Why This Former Hunter Became the Wildlife Protector of the Sierras

Defending both human guests
and animal residents.

Known in Mammoth Lakes area as “the bear whisperer,” wildlife officer Steve Searles thinks of himself as more of a “bear yeller.”

In the mid-’90s, he got orders to rid the ski destination from the black bears frightening guests and wrecking havoc on restaurant dumpsters. A well-known trapper and hunter, Searles was tasked with killing 16 bears. But after studying their habits, he made a huge shift.

“Dead bears learn nothing,” he said. “If you kill one, another will come in from the mountains to replace it.”

According to the Los Angeles Times, “His ‘aha!’ moment came late one night in 1996 as he studied them at the town dump. He was watching a group of the bears feed when the diners suddenly darted off into the woods. Moments later, a 600-pound bear — nicknamed Big — emerged from the forest.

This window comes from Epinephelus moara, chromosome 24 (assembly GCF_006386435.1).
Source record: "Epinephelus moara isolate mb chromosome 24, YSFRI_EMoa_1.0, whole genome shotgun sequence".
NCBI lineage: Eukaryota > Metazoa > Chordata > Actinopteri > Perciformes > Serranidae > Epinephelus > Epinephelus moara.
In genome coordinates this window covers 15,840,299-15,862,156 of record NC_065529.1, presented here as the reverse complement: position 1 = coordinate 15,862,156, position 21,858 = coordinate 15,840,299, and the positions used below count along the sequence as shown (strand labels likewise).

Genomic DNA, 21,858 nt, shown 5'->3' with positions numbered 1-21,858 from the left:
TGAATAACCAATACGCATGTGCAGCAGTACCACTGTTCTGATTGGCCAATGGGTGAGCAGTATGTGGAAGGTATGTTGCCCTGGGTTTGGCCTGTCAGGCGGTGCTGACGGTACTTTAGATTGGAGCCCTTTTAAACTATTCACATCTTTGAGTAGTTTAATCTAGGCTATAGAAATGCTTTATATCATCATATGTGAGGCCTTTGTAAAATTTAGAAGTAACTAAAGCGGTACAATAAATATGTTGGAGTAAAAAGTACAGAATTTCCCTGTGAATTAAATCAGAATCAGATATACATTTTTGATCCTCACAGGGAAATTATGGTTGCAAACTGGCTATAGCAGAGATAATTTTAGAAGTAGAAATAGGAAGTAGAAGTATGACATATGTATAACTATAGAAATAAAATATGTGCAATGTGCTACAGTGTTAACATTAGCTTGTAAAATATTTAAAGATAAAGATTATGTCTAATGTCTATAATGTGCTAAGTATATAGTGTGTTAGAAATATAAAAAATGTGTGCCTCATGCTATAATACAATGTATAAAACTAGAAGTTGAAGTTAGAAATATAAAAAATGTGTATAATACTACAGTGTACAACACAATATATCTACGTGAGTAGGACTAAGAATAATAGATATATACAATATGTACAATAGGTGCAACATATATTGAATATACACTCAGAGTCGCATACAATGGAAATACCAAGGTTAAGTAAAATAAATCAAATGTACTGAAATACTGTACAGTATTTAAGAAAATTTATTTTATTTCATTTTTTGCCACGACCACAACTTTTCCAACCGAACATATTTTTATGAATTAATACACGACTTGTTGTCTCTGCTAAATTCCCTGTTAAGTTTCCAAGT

“Searles realized then that, although they are docile, the bears had a chain of command.

“’Big taught me that if you’re tough you shouldn’t have to carry a gun,’ he says.

“That led to his aggressive yet respectful relationship with the bears, built on knowledge, not bullets.”

You can read about Searles’ unique approach to keeping the bear population in line here.

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